I'm writing a Perl script that generates a Bash script. I'm using open() with a mode of > to output everything to a new file. Standard stuff:

open (FILEOUT, ">", "rename.sh") or die "Can't create rename.sh";

The resultant .sh file is read only, with an octal value of 444. In perldoc it says I can add a + to the > (open (FILEOUT, "+>", "rename.sh")) to make the newly created file readable and writable, or 666.

Is there a way to make the new file executable (755 or anything else) using open()? If not, what's the best way to set file permissions for the new file?

  • That's really not what +> does. It has nothing with the file's permissions and instead affects the access mode of the filehandle created by open. – darch May 7 '13 at 20:22

You will want to chmod the file like this.

chmod 0755, $filename;
chmod 0755, $fh;

Alternatively, if you use sysopen and set the umask appropriately, you can do without chmod.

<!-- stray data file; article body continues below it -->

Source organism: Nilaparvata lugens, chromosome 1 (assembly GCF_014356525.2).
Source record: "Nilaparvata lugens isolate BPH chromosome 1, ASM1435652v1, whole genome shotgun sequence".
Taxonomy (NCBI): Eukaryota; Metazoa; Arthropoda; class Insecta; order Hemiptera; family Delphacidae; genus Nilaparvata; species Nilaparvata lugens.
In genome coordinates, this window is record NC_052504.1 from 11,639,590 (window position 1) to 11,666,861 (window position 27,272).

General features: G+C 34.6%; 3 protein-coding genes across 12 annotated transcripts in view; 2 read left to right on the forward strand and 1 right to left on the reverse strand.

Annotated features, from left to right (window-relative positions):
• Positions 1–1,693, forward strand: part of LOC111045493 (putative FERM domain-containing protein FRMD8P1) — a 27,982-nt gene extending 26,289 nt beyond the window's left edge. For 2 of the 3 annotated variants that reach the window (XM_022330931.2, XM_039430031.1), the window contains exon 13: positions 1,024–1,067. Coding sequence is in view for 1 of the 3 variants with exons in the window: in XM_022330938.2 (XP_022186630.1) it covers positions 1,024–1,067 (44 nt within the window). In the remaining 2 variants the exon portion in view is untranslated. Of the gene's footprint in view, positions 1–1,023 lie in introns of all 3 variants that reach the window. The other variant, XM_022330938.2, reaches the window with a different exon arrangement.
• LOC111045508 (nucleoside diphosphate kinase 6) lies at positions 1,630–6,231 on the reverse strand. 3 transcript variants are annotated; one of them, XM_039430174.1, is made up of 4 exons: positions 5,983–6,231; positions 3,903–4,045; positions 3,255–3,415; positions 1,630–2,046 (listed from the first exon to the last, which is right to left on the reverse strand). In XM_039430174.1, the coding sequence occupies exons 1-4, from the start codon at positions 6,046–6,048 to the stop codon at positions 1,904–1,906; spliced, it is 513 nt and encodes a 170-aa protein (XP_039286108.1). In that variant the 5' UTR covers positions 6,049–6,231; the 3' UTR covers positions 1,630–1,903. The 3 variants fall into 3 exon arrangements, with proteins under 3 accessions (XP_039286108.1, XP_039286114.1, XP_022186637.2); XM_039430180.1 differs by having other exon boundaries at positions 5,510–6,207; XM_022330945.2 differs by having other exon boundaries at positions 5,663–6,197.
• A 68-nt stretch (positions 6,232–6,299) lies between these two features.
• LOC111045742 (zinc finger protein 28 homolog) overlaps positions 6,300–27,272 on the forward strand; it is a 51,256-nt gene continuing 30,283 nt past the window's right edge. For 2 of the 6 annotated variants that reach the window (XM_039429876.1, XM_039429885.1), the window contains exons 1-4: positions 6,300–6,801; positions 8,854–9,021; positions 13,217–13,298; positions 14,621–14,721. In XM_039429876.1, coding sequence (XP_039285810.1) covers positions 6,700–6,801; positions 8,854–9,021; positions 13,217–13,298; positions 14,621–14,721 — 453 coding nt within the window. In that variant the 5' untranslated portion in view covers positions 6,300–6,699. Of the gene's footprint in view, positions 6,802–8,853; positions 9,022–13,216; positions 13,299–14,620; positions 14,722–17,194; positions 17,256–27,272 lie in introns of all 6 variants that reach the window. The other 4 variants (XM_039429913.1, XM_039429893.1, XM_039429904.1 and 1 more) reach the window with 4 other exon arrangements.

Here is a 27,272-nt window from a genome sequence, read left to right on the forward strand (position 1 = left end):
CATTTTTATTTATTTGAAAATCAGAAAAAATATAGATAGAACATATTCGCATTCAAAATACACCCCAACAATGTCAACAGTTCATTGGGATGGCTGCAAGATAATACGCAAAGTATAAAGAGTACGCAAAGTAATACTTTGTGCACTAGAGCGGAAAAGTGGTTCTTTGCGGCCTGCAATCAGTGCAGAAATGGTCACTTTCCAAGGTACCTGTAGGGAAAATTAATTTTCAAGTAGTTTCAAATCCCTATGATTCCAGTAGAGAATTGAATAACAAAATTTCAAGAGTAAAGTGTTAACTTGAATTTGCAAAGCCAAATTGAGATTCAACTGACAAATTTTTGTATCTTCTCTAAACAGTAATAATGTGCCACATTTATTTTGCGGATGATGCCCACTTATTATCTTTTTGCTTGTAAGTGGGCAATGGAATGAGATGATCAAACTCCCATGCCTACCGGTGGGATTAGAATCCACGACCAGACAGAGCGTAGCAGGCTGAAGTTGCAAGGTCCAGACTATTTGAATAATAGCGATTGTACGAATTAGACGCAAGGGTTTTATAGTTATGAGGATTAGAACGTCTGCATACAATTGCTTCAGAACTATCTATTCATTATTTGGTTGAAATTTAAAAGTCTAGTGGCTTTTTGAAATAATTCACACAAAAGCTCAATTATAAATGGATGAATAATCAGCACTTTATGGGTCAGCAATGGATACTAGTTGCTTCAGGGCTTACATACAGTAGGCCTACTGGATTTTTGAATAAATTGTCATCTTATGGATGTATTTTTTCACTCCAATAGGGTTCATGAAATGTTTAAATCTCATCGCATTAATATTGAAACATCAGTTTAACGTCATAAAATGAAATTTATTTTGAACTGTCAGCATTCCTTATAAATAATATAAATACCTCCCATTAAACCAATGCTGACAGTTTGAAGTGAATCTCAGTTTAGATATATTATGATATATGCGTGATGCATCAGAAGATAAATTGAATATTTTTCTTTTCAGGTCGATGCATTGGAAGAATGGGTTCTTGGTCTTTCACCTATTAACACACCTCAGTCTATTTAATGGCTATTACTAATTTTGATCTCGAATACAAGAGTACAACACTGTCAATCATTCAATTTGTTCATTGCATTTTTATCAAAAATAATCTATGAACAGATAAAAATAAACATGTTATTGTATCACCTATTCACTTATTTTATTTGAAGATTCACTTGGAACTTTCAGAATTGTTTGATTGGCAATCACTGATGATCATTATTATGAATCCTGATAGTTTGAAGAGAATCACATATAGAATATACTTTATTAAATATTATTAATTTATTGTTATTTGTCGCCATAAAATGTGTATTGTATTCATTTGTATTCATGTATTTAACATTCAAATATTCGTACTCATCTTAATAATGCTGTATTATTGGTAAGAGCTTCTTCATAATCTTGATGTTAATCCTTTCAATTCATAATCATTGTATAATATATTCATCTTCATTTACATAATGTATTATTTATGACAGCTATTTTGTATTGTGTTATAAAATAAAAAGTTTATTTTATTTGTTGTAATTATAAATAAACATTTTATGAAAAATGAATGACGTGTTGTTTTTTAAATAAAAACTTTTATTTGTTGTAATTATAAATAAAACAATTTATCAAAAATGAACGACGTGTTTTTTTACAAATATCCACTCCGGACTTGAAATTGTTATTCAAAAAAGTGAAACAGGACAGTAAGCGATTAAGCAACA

• Excellent. Both options work great. I got sysopen to work like so: use Fcntl; sysopen (FILEOUT, "rename.sh", O_RDWR|O_EXCL|O_CREAT, 0755); – Andrew Feb 22 '10 at 13:01
  • 1
    And don't forget the leading 0; chmod 755, $filename is equivalent to chmod 01363 $filename – Keith Thompson May 7 '13 at 18:46
  • @Andrew, That only works if the umask is a subset of 022. – ikegami Aug 14 '15 at 11:44
  • @Leon Timmermans, Don't need to use sysopen. Could just as easily have used open. – ikegami Aug 14 '15 at 11:46
  • @Andrew: The right way would be to use 0777 as the permissions. Then it's up to the user's umask to choose between 0755 and 0775. (or something different, with an unusual umask.) open and sysopen have a default mode of 0666. – Peter Cordes Aug 14 '15 at 12:58

Putting + infront of < or > allows you to open the file in both read and write mode.

In you case you can chmod the newly created file.

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